A Taste Of … Dada in Delray Beach

This is the first in a series of profiles of some of The Atomic Grog’s favorite spots in South Florida to enjoy events, music, art, cocktails and culture. Our first stop is an eclectic restaurant that for more than a decade has seamlessly merged all of the aforementioned elements in a cool historic setting along with some great food from an award-winning chef.

Dada in Delray Beach

March 2014 update: Dada embraces rum with new cocktail menu

It’s difficult to find a truly unique restaurant experience in this age of cookie-cutter chain eateries and independents that feel the need to follow every trend. But tucked into a vintage 1920s house just off Atlantic Avenue in Delray Beach is Dada, a one-of-a-kind experience that’s a true feast for all the senses.

Built in 1924, with the second story added 1939, the Tarrimore house was restored around 1990 with plans for it to become a bed and breakfast. But when that fell through, it became a cozy restaurant (the acclaimed Damiano’s) in 1992. The Damiano family sold the restaurant in 1999 and Dada opened in 2000.

Dada is perhaps the most distinctive and successful restaurant to spring from the partnership of owners Rodney Mayo and Scott Frielich. Their South Florida ventures include Kapow! Noodle Bar in Boca Raton, Howley’s diner in West Palm Beach, and the Dubliner Irish pub in Boca Raton. A new Dubliner is set to open in Fort Lauderdale in March. Mayo also has a hand in Tryst in Delray Beach, Longboards and Hullabaloo in West Palm Beach, plus nightspots such as Respectable Street in West Palm Beach and The Vagabond in Miami. There are 14 ventures in total that you can find on his Sub-Culture website.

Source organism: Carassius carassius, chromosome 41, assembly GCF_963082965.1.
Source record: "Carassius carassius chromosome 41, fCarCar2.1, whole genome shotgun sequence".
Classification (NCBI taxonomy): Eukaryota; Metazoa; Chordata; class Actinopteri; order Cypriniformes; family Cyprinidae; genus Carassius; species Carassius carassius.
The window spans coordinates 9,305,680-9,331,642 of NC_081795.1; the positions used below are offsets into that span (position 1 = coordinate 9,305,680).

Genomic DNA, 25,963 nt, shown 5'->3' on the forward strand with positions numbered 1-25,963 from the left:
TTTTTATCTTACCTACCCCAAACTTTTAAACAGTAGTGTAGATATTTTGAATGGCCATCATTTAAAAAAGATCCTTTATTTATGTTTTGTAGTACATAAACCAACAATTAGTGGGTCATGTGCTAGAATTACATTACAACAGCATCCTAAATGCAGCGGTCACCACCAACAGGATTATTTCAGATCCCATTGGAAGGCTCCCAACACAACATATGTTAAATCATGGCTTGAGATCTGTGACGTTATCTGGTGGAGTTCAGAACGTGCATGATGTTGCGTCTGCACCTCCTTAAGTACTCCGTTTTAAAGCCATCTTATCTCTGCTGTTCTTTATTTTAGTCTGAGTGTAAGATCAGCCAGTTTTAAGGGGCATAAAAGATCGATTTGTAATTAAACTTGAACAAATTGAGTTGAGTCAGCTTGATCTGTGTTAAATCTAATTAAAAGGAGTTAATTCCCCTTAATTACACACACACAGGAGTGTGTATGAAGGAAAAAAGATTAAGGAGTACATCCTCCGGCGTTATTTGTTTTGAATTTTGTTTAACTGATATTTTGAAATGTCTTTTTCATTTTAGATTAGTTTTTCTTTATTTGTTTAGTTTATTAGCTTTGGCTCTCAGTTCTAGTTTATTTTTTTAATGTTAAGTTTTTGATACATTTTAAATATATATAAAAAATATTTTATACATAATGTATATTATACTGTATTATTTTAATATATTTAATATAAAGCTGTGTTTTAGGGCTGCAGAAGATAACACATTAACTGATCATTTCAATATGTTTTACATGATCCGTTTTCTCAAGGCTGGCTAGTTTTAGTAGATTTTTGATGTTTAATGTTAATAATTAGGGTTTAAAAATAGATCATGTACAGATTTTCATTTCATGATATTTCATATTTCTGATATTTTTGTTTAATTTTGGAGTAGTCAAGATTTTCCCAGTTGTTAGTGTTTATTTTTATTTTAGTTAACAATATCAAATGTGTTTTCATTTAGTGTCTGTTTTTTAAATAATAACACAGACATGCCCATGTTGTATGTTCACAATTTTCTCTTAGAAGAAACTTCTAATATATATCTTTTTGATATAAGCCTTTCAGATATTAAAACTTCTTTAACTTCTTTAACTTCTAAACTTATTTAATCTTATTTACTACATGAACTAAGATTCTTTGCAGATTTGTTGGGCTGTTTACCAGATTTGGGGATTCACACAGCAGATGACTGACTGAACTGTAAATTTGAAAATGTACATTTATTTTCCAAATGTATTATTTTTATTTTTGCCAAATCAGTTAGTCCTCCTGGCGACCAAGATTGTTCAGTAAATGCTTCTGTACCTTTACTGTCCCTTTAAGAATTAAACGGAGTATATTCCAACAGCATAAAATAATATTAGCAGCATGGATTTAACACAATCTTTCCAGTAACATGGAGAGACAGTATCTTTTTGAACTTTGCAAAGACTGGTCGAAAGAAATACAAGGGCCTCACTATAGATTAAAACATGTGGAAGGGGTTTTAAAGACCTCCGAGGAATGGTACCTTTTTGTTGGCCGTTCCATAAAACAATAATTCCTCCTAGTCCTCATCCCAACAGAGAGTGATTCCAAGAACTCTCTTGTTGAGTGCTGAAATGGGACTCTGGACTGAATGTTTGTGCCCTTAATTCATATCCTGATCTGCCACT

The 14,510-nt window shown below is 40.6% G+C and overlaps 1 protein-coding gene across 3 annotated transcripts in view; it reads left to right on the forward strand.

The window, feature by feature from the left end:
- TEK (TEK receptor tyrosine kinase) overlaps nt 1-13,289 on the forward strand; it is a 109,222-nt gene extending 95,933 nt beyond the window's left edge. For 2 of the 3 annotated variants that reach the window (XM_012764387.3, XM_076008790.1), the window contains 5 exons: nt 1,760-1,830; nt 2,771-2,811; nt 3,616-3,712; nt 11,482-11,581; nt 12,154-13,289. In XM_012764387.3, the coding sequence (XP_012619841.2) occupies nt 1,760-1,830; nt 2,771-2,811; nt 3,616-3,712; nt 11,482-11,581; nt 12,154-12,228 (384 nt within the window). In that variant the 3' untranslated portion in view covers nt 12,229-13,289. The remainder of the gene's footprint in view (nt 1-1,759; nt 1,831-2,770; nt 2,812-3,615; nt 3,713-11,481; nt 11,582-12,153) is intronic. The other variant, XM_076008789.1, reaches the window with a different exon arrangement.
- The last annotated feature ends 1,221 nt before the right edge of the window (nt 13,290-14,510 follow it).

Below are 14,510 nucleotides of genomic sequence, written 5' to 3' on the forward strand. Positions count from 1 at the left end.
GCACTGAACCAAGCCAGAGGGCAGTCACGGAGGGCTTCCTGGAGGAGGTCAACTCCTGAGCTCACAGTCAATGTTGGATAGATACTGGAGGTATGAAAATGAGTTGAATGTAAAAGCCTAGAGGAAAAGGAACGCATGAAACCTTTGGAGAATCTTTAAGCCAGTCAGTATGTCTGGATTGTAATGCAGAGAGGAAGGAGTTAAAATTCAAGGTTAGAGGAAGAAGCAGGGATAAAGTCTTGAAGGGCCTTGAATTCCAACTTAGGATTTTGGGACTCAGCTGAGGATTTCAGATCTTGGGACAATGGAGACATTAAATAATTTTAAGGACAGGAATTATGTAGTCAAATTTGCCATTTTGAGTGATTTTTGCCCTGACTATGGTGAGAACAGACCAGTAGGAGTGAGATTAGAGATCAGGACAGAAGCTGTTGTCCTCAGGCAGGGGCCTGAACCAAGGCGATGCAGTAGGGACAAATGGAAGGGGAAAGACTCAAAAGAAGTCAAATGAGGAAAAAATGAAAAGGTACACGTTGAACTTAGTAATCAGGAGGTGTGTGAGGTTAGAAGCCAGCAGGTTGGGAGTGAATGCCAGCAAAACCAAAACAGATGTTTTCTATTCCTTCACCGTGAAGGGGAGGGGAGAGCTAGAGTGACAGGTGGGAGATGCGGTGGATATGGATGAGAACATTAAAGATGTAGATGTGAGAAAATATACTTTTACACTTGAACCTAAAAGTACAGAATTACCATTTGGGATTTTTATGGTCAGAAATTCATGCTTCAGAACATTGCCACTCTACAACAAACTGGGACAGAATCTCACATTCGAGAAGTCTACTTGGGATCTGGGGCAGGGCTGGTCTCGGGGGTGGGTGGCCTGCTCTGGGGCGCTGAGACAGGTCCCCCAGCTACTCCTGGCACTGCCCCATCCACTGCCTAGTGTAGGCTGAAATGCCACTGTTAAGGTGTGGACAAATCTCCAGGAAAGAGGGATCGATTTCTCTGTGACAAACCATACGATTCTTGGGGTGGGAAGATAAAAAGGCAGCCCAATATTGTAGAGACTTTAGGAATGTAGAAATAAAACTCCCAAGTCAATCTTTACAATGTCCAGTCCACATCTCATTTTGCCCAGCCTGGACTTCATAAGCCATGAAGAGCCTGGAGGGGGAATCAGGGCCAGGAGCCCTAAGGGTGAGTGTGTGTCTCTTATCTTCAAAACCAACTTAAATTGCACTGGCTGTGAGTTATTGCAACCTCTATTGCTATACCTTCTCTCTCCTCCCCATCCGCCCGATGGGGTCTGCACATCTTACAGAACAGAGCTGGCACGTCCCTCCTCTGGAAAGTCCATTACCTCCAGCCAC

Dada's front yard features seating around a giant banyan tree

Dada’s front yard features seating around a giant banyan tree. (Photo from sub-culture.org)

At Dada, Mayo and Frielich wisely partnered with an imaginative chef, Bruce Feingold. Open from 5 p.m. to 2 a.m., seven nights a week, Dada offers Feingold’s “new American” cuisine that draws rave reviews from critics and foodies alike. But there’s more to Dada than Feingold’s delicious Butternut Squash Ravioli and Habanero Maple Glazed Salmon.

True to its name (Dadaism was an anti-establishment, anti-art movement in early 20th century Europe), Dada is avant-garde in every way. The historic building was completely remodeled in 2000 yet it retains its 1920s character with a white picket fence and 100-year-old trees, including a massive banyan with built-in seating. Diners sit throughout the brick-paved front yard on funky tables and chairs amid beautiful greenery and Dada-esque pieces of art, including a surreal playground. The dark and cozy ambience is enhanced with torches and string lighting. On cool and pleasant nights, this is a great spot to have a meal or just hang out.

There’s also seating on the house’s open, wrap-around porch, which leads you to the entrance through the old front door. It’s like walking into a surreal house party. There are four separate dining rooms, each decorated in a different theme, and a vintage wooden bar serving some of the best mojitos in South Florida.

A cozy couch and artwork in Dada's front dining area

A cozy couch and artwork in Dada’s front dining area. (Photo by Hurricane Hayward, November 2012)

The walls are covered with murals and framed paintings by local artists such as Pooch, and the interior features wood floors and detailed woodwork throughout. There’s lots of eye candy to accompany the tasty dishes and wide-ranging music. It’s tight and cozy and can definitely get crowded quickly, but typically not to the point of being uncomfortable. Here’s a tip: If the unisex bathroom near the bar has a line, try the one in the back dining room. Not many people know it’s there.

I’ve been dining at Dada since it opened and have rarely been disappointed. Feingold’s take on American classics and modern dishes features fresh fish, all-natural beef and hand-picked produce. It’s consistently highly rated in the Zagat Dining Guide for good reason.